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  2. IMF 2016 review of NZ
  3. What did the 2016 New Zealand FSAP cover?

What did the 2016 New Zealand FSAP cover?

  • A full detailed (graded) assessment for the banking system against the Basel Core Principles (BCPs);
  • A full detailed (graded) assessment for the insurance sector against the IAIS’ principles;
  • A limited (non-graded) assessment for securities regulation that will involve a more informal benchmarking against the IOSCO principles; and,
  • A more limited (non-graded) assessment of financial market infrastructure (FMI) that will involve a more informal benchmarking against the CPMI principles.

The full graded assessments for the banking and insurance sectors resulted in a Detailed Assessment Report (DAR) for each sector, while the assessments for securities regulation and FMI resulted in Technical Notes.

Anti-money laundering and countering financing of terrorism (AML/CFT) was excluded from the 2016 assessment but the IMF did hold meetings on correspondent banking relationships (CBRs) and the interface between New Zealand’s AML/CFT regime and money remittances. 

AML/CFT is scheduled to be reviewed in 2019 by the Financial Action Taskforce (FATF).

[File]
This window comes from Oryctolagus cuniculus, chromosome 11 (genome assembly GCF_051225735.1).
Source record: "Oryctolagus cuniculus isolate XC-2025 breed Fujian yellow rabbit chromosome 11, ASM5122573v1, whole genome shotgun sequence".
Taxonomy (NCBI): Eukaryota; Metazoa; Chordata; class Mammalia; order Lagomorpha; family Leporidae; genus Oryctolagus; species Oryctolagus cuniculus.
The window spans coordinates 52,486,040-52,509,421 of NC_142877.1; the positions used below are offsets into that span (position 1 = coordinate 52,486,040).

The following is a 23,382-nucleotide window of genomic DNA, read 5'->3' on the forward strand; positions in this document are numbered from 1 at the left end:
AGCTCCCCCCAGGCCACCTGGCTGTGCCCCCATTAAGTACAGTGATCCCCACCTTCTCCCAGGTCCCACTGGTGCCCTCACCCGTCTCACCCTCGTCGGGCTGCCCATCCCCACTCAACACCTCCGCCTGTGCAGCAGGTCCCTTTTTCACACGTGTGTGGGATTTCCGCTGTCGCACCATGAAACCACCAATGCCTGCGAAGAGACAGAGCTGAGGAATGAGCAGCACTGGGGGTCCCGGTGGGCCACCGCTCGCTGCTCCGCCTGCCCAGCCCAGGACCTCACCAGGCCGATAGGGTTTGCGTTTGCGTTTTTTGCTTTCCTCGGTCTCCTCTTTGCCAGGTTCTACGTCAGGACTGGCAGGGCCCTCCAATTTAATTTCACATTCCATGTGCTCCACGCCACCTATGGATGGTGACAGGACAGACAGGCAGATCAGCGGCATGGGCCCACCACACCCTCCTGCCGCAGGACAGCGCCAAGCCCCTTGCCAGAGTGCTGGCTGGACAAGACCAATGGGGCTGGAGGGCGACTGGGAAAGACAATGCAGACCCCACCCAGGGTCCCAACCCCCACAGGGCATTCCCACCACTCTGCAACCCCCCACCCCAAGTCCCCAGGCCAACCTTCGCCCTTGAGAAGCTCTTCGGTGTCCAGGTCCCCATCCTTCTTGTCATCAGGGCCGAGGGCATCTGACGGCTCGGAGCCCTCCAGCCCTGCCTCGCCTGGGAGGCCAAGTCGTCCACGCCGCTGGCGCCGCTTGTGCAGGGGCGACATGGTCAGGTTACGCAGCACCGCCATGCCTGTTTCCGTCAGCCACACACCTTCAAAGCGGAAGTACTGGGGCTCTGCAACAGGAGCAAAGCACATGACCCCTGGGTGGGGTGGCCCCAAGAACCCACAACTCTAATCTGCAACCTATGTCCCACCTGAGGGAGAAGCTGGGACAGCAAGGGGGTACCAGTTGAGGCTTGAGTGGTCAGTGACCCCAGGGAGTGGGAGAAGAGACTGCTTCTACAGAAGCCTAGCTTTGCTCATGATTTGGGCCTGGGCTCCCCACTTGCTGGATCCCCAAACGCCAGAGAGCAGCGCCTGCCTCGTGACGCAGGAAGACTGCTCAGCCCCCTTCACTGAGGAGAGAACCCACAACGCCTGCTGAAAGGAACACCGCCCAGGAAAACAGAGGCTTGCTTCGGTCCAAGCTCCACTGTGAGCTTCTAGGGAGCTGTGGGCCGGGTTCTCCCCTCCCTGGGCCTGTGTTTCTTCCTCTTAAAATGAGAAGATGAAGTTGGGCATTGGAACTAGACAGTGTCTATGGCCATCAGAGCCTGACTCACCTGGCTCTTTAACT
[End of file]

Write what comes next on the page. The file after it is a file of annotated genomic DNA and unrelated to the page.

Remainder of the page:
Managed investment schemes a focus

The International Monetary Fund (IMF) and FMA agreed the scope of the IMF’s review of New Zealand’s securities regime.

The review included a deep dive into managed investment scheme (MIS) regulation, and the reforms and improvements made to regulatory framework since New Zealand’s last assessment in 2004.

The MIS regulation review tested many aspects of the new FMC Act regime in the managed investment scheme context. It examined both the new legislative framework put in place through the FMC Act and also the FMA’s plans and activity in areas such as licensing, supervision and enforcement.

We provided a detailed background piece for the IMF. This included narrative about the reforms and improvements to the regulatory framework since New Zealand’s last FSAP in 2004, which resulted in a relatively poor assessment of our securities market regulation.